Printable Version | Subscribe | Add to Favourites
New Topic New Poll New Reply
Author: Subject: Reverse-Trike Rear-End Ride Height
scootz

posted on 3/9/11 at 09:50 PM Reply With Quote
Reverse-Trike Rear-End Ride Height

We're getting to the point where I have to make a decision on the swing-arm pivot-point height for my reverse-trike build.

I'd like to run about 110mm at the front and 130mm at the rear when fully laden.

I'm struggling though to find information about what angle a rear-swingarm should 'sit' when the vehicle is stationary, but fully laden. I'm thinking it should be perfectly-horizontal, but that's just a guess...

Can anyone help out with any suggestions!?

All thoughts much appreciated!









It's Evolution Baby!

View User's Profile View All Posts By User U2U Member
watsonpj

posted on 3/9/11 at 10:19 PM Reply With Quote
I would have thought that the swing arm should be angled down slightly towards the wheel at rest. The reason I think this is you want as little change in geometry as possible in normal operation and this would mean that for small bumps the effective length changes very little. This also allows the suspension to be fully horizontal when fully laden (full fuel) and also considering any aero effect and mass transfer during cornering. But I'm sure someone who actually knows something about suspension will be along soon to put me straight.

Pete

View User's Profile View All Posts By User U2U Member
Chippy

posted on 3/9/11 at 10:20 PM Reply With Quote
As you change things on a fairly regular basis, :-) I am assuming that it's rear wheel drive, "ala" motor cycle. If this is the case then the position of the swinging arm is dependant on the drive, so if chain, then the arm wants to stay in line with the sprockets when at normal ride height, (fully laden), so it all forms a straight line, sprocket centre - pivot point centre - sprocket centre. If shaft drive, well that pretty much sorts itself out, :-) HTH Ray

[Edited on 3-9-11 by Chippy]





To make a car go faster, just add lightness. Colin Chapman - OR - fit a bigger engine. Chippy

View User's Profile E-Mail User View All Posts By User U2U Member
v8kid

posted on 4/9/11 at 07:18 AM Reply With Quote
Dunno but thinking out loud so to speak:-

Not sure the change in wheelbase matters one jot. However the change in ride height due to acceleration or braking could be unsettling which points to aligning the swinging arm to the centre of gravity.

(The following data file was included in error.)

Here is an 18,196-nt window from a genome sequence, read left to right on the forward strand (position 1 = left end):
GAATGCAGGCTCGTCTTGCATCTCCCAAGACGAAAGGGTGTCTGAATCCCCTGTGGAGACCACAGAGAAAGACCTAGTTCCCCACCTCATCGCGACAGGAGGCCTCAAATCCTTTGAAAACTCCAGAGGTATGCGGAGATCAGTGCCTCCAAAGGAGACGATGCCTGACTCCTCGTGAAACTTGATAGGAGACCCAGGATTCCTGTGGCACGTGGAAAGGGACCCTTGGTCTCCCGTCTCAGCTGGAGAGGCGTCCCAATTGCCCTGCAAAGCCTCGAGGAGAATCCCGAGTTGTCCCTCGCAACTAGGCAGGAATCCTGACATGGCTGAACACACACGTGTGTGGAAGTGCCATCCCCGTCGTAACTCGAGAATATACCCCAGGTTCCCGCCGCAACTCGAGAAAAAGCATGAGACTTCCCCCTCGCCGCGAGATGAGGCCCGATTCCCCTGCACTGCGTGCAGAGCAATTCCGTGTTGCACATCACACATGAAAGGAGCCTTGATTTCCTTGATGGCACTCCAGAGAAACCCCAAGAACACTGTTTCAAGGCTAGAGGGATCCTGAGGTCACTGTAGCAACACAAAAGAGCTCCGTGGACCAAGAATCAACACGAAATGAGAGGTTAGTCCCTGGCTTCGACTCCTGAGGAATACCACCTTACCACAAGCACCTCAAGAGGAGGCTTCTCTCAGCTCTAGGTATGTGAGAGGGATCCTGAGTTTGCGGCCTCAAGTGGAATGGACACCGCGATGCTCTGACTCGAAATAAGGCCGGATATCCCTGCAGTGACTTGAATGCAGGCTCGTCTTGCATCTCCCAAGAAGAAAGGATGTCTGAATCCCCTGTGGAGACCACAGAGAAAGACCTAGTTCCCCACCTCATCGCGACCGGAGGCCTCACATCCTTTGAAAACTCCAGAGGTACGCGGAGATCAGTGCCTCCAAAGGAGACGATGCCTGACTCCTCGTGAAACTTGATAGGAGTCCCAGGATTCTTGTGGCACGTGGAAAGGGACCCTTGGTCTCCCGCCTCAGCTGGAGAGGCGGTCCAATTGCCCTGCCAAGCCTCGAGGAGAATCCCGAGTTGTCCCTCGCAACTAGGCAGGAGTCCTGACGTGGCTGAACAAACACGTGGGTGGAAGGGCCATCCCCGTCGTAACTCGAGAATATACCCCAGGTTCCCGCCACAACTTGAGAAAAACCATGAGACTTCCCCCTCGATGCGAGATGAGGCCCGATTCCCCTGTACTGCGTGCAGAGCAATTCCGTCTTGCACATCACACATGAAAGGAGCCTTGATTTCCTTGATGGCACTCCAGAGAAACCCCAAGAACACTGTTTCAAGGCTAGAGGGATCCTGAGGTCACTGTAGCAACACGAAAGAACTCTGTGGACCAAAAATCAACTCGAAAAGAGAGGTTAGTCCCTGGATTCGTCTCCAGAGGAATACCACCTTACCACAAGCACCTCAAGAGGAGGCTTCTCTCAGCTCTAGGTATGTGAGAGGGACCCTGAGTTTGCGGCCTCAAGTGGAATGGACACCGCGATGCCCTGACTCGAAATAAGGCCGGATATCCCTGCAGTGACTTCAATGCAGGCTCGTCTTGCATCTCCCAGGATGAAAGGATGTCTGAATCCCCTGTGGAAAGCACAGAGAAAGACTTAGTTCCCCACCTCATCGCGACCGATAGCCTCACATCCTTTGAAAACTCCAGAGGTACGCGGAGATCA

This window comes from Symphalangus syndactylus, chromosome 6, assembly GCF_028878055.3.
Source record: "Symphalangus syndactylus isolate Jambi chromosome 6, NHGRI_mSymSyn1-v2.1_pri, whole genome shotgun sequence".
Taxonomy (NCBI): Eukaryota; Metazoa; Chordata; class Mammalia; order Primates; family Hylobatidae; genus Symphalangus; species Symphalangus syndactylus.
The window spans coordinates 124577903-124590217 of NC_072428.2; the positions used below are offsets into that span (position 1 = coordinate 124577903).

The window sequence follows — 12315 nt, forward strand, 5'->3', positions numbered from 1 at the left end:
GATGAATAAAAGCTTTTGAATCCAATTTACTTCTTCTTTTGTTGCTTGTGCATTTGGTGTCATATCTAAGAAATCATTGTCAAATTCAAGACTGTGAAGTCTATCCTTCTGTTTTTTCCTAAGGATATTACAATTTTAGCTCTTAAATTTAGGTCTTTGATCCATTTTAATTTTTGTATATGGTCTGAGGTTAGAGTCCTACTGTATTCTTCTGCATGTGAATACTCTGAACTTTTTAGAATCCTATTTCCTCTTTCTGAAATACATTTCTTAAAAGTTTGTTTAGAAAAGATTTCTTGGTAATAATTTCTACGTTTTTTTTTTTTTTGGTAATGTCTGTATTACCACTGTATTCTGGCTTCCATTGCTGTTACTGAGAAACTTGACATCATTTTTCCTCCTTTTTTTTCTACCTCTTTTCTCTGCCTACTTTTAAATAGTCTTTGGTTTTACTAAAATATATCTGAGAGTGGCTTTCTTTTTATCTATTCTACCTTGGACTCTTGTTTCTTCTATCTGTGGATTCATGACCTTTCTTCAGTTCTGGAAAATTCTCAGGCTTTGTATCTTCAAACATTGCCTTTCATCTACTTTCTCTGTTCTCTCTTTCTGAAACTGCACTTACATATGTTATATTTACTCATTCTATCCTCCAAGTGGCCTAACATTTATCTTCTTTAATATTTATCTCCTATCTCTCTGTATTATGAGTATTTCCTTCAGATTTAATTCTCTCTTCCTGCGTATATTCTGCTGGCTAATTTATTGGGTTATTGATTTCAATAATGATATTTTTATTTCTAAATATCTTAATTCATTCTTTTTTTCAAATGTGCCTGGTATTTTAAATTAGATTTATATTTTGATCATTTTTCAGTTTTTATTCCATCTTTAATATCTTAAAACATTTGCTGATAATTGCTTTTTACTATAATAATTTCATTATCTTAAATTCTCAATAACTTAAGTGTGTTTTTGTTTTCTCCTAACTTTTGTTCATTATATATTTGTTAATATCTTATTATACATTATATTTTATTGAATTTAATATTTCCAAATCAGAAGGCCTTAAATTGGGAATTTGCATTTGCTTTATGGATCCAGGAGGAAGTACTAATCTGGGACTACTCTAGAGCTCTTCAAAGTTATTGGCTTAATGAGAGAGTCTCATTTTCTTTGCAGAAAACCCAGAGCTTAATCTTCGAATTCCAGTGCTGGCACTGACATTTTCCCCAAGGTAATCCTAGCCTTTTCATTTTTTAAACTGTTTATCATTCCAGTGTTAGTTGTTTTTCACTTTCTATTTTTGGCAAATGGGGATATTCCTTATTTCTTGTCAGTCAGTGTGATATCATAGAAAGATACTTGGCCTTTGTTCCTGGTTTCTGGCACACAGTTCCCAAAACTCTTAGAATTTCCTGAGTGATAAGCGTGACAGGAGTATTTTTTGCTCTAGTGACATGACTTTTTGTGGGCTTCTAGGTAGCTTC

Also as mentioned tou need to consider the effect the tension of the chain will have on the swinging arm. As you accelerate the chain will pull the arm towards the middle and up a bit. I guess you need to have the top of the chain as close to the arm pivot as possible.

Also you need to consider the relative angle of the swinging arm and the coilover. if less than 90 degrees this will give a measure of rising rate (a GOOD thing). lots of info and calcs on Google.

Finally I suspect you will have little choice due to the chassis mounting points so make the ride height as low as possible!

Looking forward to seeing video of it in use!

Cheers!





You'd be surprised how quickly the sales people at B&Q try and assist you after ignoring you for the past 15 minutes when you try and start a chainsaw

View User's Profile E-Mail User Visit User's Homepage View All Posts By User U2U Member   v8kid 's Aim
scootz

posted on 4/9/11 at 09:03 AM Reply With Quote
Cheers guys... I forgot to mention that it's a shaft-drive.





It's Evolution Baby!

View User's Profile View All Posts By User U2U Member
v8kid

posted on 4/9/11 at 09:24 AM Reply With Quote
makes it simple align it with the c of g if you can and it won't sit down at the back under acceleration

Cheers!





You'd be surprised how quickly the sales people at B&Q try and assist you after ignoring you for the past 15 minutes when you try and start a chainsaw

View User's Profile E-Mail User Visit User's Homepage View All Posts By User U2U Member   v8kid 's Aim

New Topic New Poll New Reply


go to top






Website design and SEO by Studio Montage

All content 2001-16 LocostBuilders. Reproduction prohibited
Opinions expressed in public posts are those of the author and do not necessarily represent
the views of other users or any member of the LocostBuilders team.
Running XMB 1.8 Partagium [ 2002 XMB Group] on Apache under CentOS Linux
Founded, built and operated by ChrisW.